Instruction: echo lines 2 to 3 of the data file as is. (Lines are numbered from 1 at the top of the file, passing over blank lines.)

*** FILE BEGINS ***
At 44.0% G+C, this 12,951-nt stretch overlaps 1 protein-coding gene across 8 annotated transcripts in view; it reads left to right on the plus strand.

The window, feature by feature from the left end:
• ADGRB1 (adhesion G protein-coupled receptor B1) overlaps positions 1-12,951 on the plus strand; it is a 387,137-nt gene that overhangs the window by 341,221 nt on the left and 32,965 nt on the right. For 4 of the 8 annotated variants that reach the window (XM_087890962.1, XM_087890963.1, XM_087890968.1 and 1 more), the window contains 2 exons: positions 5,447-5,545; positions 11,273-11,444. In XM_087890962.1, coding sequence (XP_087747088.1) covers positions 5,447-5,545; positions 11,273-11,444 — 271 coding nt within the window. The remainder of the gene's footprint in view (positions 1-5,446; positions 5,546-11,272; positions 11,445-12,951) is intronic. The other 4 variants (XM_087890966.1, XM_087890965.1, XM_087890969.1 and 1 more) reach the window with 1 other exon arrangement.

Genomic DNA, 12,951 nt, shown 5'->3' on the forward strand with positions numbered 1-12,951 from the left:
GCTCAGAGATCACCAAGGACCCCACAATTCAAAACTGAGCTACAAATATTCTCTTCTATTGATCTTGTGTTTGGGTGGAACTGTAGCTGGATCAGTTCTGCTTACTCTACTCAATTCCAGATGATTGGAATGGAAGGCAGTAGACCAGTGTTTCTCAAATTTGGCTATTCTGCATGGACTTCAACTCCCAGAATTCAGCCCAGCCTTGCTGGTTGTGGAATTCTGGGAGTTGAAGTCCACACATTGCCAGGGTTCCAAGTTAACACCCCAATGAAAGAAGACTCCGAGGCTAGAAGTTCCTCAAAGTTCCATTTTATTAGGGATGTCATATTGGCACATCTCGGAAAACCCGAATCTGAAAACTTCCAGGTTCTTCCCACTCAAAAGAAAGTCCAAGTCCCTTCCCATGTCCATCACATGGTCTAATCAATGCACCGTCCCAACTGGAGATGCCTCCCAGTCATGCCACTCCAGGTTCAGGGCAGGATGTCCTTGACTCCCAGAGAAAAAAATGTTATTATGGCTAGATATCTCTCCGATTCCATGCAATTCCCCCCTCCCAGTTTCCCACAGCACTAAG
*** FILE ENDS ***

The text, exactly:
The window, feature by feature from the left end:
• ADGRB1 (adhesion G protein-coupled receptor B1) overlaps positions 1-12,951 on the plus strand; it is a 387,137-nt gene that overhangs the window by 341,221 nt on the left and 32,965 nt on the right. For 4 of the 8 annotated variants that reach the window (XM_087890962.1, XM_087890963.1, XM_087890968.1 and 1 more), the window contains 2 exons: positions 5,447-5,545; positions 11,273-11,444. In XM_087890962.1, coding sequence (XP_087747088.1) covers positions 5,447-5,545; positions 11,273-11,444 — 271 coding nt within the window. The remainder of the gene's footprint in view (positions 1-5,446; positions 5,546-11,272; positions 11,445-12,951) is intronic. The other 4 variants (XM_087890966.1, XM_087890965.1, XM_087890969.1 and 1 more) reach the window with 1 other exon arrangement.